Thomas Nelson Downs

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Thomas Nelson Downs
Thomas Nelson Downs magician.png
Born (1867-03-16)March 16, 1867
Marshalltown, Iowa
Died September 11, 1938(1938-09-11) (aged 71)
Marshalltown, Iowa
Spouse(s) Nellie Stone
Harriett Rocky

Thomas Nelson Downs, also T. Nelson Downs, (March 16, 1867 – September 11, 1938) was one of the most famous manipulative magicians renowned for his coin tricks. Downs was also known as "The King of Koins".[1][2]

Magic historian David Price has written that Downs "was the first of the great manipulative magicians and probably the greatest of them all."[3]

Biography[edit]

Born in Marshalltown, Iowa, he was the youngest of six children in the family of Thomas and Cordelia Downs. His family moved to Iowa from the New York state. Downs' father, the Marshall county superintendent, died when his son was not even a year old.

Downs never took any training in magic; all his tricks were self-taught. By the age of 12, he became an expert in card and coin manipulation. He further mastered his skills by the age of 17, when he took a job as a railway telegrapher and had plenty of time to practice with coins.[4]

In September 1895, Downs decided to quit his telegraphy job and launch a career in magic. At first, he toured Iowa with his partner, Sam Spiegel, a mandolinist. By 1897, Downs concentrated only on the coin tricks — a rare specialization at that time, and established himself in vaudeville, which was a popular avenue for magicians.

The success of Downs career allowed him to get booked into Tony Pastor's New York theatre, and to London's Palace Theatre soon after that.

At the peak of his career, Downs travelled frequently, and performed at royal courts. While performing his tricks, he could palm up to 60 coins at a time. One of his most famous tricks was "The Miser's Dream", in which he seemed to pull countless coins out of the thin air.

In 1912, at the age of 42, Downs decided to retire in Iowa. After moving back to Marshalltown, he rarely left the area. Not quite comfortable with idle retirement, Downs kept busy by opening a vaudeville house on Main Street, a few blocks from his own home at 7 South 3rd Avenue. He also sold a line of magic equipment. Many visitors, other magicians, streamed to his home to share gossip and the latest tricks as well as to brush elbows with the famous sleight of hand artist. The most famous of these visitors included Chung Ling Soo (William Robinson) and Dai Vernon.

Downs was a friend with the magician Harry Houdini, however, both were involved in an intense rivalry in private. Houdini had stated that Downs had operated a "fake magic shop" and was in trouble with the federal government for a "swindle."[5] By 1896, Downs had campaigned against spiritualism, this was before Houdini's crusade against fraudulent spiritualists. In his letters, Downs claimed to have performed a stage escape from handcuffs several years before Houdini. He also took issue with Houdini's self-advertisement.[6]

Downs wrote several books on magic before and after his retirement. His first book, Modern Coin Manipulation, was published in 1900 and is still issued in reprints today. His other books include Tricks with Coins (1902) and The Art of Magic (1909).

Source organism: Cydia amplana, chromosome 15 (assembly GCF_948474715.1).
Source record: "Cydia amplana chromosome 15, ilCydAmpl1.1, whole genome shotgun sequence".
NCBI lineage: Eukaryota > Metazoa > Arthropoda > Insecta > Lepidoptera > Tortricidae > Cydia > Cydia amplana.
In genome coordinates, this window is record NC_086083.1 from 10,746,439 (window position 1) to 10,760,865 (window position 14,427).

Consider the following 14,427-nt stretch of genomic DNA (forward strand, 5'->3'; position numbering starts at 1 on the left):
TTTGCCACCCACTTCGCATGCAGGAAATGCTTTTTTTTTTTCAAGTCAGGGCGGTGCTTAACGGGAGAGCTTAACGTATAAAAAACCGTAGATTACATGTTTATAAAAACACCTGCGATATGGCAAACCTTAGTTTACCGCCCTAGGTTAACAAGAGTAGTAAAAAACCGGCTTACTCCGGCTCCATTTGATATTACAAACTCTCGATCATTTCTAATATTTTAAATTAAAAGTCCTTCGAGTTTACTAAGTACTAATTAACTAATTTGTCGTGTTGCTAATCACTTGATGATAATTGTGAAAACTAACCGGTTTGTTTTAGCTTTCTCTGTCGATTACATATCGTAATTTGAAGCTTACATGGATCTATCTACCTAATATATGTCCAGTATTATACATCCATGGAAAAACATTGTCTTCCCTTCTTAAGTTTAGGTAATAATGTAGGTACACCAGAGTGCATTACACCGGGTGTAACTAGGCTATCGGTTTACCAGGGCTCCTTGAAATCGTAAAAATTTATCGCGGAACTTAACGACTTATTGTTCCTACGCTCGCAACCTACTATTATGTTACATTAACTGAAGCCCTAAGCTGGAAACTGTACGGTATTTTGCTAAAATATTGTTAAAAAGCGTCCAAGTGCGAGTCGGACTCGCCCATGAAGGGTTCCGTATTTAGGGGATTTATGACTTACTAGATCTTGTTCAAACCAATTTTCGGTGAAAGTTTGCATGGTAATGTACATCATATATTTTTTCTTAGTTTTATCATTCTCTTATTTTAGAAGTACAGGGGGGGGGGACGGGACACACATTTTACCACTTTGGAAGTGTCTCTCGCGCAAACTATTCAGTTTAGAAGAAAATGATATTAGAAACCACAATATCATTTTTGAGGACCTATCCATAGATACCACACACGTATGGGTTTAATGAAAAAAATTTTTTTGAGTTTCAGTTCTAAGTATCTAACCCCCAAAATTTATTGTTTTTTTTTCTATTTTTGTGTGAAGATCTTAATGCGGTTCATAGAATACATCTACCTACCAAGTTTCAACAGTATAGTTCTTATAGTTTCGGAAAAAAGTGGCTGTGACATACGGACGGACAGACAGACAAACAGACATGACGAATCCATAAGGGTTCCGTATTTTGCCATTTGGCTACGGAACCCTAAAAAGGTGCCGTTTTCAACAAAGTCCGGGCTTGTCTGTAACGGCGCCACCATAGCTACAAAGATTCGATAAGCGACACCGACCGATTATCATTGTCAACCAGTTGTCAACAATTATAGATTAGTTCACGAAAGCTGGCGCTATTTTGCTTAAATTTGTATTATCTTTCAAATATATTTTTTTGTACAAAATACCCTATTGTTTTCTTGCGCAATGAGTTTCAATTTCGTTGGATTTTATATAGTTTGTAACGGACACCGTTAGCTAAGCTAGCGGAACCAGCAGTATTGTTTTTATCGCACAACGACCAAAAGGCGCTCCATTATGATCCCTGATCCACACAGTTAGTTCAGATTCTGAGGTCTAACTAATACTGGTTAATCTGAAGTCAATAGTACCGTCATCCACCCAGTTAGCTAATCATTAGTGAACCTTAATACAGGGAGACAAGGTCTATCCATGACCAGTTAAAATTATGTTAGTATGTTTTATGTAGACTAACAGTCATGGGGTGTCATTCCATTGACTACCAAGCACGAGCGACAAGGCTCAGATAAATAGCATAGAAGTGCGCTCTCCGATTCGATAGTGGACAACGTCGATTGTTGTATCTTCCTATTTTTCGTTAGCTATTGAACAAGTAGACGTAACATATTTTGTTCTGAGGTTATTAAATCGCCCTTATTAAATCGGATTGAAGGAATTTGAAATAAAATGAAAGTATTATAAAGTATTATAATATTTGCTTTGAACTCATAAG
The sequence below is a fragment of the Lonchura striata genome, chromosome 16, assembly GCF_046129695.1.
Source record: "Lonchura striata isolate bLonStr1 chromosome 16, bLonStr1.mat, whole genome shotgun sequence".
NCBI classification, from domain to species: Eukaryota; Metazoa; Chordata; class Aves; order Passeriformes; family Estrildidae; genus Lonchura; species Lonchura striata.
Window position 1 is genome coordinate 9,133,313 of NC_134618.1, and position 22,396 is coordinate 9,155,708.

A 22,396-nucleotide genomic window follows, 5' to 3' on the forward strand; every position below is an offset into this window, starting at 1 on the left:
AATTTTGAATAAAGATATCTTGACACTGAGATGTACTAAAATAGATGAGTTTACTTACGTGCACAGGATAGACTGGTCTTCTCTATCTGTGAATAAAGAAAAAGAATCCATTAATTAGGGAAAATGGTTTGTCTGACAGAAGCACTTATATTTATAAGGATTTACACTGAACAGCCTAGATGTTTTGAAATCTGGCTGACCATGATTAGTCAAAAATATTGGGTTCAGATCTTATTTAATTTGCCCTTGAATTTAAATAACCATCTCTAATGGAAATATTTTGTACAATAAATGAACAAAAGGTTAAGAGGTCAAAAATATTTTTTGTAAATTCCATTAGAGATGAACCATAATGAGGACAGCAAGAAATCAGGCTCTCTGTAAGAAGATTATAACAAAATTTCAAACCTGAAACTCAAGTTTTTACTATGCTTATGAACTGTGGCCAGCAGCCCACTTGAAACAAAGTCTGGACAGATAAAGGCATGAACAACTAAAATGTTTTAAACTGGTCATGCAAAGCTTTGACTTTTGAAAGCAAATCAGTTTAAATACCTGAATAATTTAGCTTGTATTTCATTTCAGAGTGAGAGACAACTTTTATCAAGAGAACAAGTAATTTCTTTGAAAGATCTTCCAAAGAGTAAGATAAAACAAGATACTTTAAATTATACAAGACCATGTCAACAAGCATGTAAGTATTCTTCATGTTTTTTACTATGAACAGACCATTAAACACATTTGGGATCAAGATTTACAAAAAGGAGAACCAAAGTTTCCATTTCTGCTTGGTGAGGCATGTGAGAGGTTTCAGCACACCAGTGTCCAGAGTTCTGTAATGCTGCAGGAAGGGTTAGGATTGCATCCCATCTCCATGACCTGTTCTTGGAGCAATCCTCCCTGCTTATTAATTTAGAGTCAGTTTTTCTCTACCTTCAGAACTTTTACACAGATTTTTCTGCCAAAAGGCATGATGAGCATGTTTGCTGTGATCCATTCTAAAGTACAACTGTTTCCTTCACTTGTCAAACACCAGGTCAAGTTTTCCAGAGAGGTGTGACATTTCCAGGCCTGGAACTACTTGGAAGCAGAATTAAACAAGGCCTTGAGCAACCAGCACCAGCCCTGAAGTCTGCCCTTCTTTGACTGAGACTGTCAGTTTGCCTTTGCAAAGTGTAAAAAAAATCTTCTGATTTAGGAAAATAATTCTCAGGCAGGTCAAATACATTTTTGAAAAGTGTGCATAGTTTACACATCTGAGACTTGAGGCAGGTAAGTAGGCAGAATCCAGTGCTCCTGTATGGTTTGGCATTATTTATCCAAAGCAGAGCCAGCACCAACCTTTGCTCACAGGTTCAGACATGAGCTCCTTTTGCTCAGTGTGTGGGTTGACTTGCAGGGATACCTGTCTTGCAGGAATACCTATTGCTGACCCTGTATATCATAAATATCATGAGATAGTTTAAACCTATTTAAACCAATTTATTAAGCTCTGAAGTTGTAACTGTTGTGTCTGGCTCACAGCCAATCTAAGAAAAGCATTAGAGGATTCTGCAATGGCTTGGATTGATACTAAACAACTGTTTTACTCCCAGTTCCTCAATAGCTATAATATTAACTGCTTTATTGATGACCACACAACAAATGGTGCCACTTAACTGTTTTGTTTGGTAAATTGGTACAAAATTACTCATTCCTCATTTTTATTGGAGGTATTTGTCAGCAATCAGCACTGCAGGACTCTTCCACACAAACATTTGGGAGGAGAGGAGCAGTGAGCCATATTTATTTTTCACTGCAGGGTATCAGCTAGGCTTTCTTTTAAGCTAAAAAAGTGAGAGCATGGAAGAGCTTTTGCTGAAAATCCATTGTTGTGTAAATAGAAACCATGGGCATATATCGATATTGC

Downs was married twice. He had a son in his first marriage with Nellie Stone, who died in childbirth in 1895. He subsequently married Harriett Rocky on June 3, 1905.

He retired around 1928. In 1935 he was honored with a testimonial dinner.[1]

Death[edit]

Downs died on September 11, 1938 in Marshalltown, Iowa.[1] He had suffered a stroke, which paralyzed his left side. He was buried at Riverside Cemetery in Marshalltown. His gravestone reads "King of Koins".

Legacy[edit]

The Historical Society of Marshall County features a display about Downs in its museum.

Publications[edit]

  • Modern Coin Manipulation (1900)
  • Tricks with Coins (1902)
  • The Art of Magic (1909)

References[edit]

  1. ^ a b c "T. Nelson Downs". New York Times. September 12, 1938. Retrieved 2007-08-21. T. Nelson Downs, known thirty years ago in Europe and America as the "King of Koins," died today at his home here. He retired more than ten years ago. ... 
  2. ^ Gill, Robert. (1976). Magic as a Performing Art: A Bibliography of Conjuring. Bowker. p. 51. ISBN 978-0859350389 "T. Nelson Downs was one of the greatest exponents of sleightof-hand and manipulation. Known professionally as the 'King of Koins', he was one of the first performers to specialize in coin manipulation for stage work; he was undoubtedly as accomplished a manipulator with other objects as he was with coins."
  3. ^ Price, David. (1985). Magic: A Pictorial History of Conjurers in the Theater. Cornwell Books. p. 177. ISBN 978-0845347386
  4. ^ Christopher, Milbourne. (1996). The Illustrated History of Magic. Greentrwood Publishing Group. p. 275. ISBN 978-0-435-07016-8
  5. ^ Silverman, Kenneth. (1996). Houdini!: The Career of Ehrich Weiss. HarperCollins Publishers. p. 75. ISBN 978-0060928629 "Houdini talked magic hours on end with his friend T. Nelson Downs (1867-1938), renowned for his palming — "one of the Historical lights of magic," Houdini called him. It was Downs who pioneered the magic specialty act, snatching silver from thin air as King of Koins. A midwesterner by birth, Downs like several other magicians had matured on the shady side of the law. According to Houdini, he had run a "fake Magic Shop," worked for a "fake spiritualist," and been wanted by the federal government for a "swindle." Houdini stayed friendly with these and many other magicians. But except in Downs 's case, a globe-covering sense of rivalry usually led him to belittle them in private."
  6. ^ Rosheim, Mark. Introduction. In Thomas Nelson Downs. (1999, reprint). Classic Coin Tricks: An Unabridged Reprint of Modern Coin Manipulation. Dover Publications. p. 18. ISBN 0-486-40616-4

External links[edit]